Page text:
Home Equity Disclosure Booklet - People's United Financial

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Home EquityDisclosure BookletPeople’s United Bankpeoples.comEffective March 2021L0014 03.2021001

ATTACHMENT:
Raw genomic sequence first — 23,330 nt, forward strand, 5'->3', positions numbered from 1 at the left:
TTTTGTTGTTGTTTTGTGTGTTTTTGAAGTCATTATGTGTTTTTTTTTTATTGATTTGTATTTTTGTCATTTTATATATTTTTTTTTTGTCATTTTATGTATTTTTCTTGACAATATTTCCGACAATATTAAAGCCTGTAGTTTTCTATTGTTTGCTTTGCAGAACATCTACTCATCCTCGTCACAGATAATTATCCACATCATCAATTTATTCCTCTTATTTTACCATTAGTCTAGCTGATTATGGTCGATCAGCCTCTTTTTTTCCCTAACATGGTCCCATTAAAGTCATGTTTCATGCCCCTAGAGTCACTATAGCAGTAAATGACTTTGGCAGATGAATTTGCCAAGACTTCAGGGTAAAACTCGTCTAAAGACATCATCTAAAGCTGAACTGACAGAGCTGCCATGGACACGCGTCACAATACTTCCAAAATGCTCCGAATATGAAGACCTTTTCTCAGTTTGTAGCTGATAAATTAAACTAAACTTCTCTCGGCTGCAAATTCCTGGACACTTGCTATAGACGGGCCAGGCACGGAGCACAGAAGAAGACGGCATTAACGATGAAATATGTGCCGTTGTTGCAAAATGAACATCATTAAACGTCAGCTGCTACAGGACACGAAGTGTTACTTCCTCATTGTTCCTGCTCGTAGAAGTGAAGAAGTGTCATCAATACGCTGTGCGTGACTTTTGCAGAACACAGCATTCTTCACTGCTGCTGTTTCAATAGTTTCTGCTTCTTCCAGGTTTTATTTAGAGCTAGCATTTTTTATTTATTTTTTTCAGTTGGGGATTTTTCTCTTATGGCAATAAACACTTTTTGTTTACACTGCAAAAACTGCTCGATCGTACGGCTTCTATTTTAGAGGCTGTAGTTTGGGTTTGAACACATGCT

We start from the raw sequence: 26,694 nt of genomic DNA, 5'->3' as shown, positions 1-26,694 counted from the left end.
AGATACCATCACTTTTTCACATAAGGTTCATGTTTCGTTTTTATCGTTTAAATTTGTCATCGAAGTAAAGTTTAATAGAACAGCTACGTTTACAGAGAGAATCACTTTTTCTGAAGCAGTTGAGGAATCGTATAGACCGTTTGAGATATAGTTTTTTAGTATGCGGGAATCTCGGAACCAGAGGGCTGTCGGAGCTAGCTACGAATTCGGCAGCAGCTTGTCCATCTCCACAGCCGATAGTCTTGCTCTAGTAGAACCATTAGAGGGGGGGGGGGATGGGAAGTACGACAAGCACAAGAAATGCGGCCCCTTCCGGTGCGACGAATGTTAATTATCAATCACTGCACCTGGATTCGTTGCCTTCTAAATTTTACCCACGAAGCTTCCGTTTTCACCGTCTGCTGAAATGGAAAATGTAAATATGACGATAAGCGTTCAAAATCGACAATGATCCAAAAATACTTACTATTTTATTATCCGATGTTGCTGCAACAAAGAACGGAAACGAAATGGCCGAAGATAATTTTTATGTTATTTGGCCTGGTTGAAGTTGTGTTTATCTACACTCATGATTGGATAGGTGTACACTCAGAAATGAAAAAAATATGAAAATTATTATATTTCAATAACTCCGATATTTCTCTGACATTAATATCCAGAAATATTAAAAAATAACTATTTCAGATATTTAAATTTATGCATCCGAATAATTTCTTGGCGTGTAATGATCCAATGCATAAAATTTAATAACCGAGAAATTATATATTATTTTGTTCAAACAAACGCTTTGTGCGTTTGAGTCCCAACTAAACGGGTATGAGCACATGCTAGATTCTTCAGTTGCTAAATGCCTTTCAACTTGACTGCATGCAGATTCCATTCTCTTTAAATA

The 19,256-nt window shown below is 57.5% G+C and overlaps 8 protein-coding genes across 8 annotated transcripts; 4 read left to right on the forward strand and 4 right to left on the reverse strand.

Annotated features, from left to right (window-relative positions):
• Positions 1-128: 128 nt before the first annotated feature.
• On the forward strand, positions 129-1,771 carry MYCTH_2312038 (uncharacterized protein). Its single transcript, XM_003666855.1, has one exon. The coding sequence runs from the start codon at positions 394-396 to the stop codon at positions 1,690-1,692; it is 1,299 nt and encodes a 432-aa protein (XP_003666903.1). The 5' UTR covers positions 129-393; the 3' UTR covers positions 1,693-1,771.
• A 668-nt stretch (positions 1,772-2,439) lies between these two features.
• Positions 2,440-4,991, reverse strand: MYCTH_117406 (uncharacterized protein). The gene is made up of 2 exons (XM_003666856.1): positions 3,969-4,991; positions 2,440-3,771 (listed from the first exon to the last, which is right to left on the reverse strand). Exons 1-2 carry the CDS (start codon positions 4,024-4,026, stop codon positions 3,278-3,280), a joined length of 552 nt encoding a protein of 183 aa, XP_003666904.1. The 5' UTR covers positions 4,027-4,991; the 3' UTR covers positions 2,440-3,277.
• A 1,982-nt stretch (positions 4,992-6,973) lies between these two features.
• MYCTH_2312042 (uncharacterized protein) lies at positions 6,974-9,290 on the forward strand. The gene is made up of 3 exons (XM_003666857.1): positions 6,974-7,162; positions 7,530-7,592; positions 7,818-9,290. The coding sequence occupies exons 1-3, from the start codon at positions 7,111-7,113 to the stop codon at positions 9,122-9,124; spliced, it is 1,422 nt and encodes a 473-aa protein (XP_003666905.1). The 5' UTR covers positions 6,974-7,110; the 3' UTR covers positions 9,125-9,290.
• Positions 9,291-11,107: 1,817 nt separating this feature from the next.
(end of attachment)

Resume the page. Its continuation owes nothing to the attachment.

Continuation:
HOME EQUITY PLAN CHECKLISTAsk your lender to help fill out this checklist.Home Equity DisclosureTITLEPRODUCT*PAGESECTION I.When Your Home is on the LineHELOC2HELOC9SECTION II.Important Terms of our Home EquityLine of CreditSECTION III.Notice to Mortgage Loan ApplicantBasic features for comparisonPlan APlan BFixed annual percentage rate%%Variable annual percentage rate%% Index used and current value%% Amount of marginHELOC, HEL13 Frequency of rate adjustments Amount/length of discount (if any)SECTION IV.Customer Identification NoticeALL14SECTION V.Transfer of Servicing NoticeHEL14SECTION VI.SelectLock OptionHELOC15 Interest rate cap and floorLength of planDraw periodRepayment periodInitial fees*Product: HELOC Home Equity Line of CreditHEL Home Equity LoanALL Home Equity Line of Credit, Home EquityLoanAppraisal feeApplication feeUp-front charges, including pointsClosing costsAUTHORIZATION TO OBTAIN CREDIT REPORTBefore you make an application for credit, please notethat all applicants must authorize People’s United Bank,N.A. (“People’s United”) to obtain a credit report for eachapplicant. The information contained in the report willbe used as part of the underwriting process. If you areunwilling to allow People’s United to obtain a creditreport, we cannot start the application process.SECTION I: WHAT YOU SHOULD KNOW ABOUT HOMEEQUITY LINES OF CREDITIf you are in the market for credit, a home equity planis one of several options that might be right for you.Before making a decision, however, you should weighcarefully the costs of a home equity line against thebenefits. Shop for the credit terms that best meet yourborrowing needs without posing undue financial risks.And remember, failure to repay the amounts you’veborrowed, plus interest, could mean the loss of your home.2Repayment TermsDuring the draw periodInterest and principal paymentsInterest-only paymentsFully amortizing paymentsWhen the draw period endsBalloon payment?Renewal available?Refinancing of balance by lender?What is a home equity line of credit?A home equity line of credit is a form of revolving creditin which your home serves as collateral. Because thehome often is a consumer’s most valuable asset, manyhomeowners use home equity credit lines only for majoritems such as education, home improvements, or medicalbills and choose not to use them for day-to-day expenses.With a home equity line, you will be approved for aspecific amount of credit. Many lenders set the creditlimit on a home equity line by taking a percentage (say, 75percent) of the home’s appraised value and subtracting3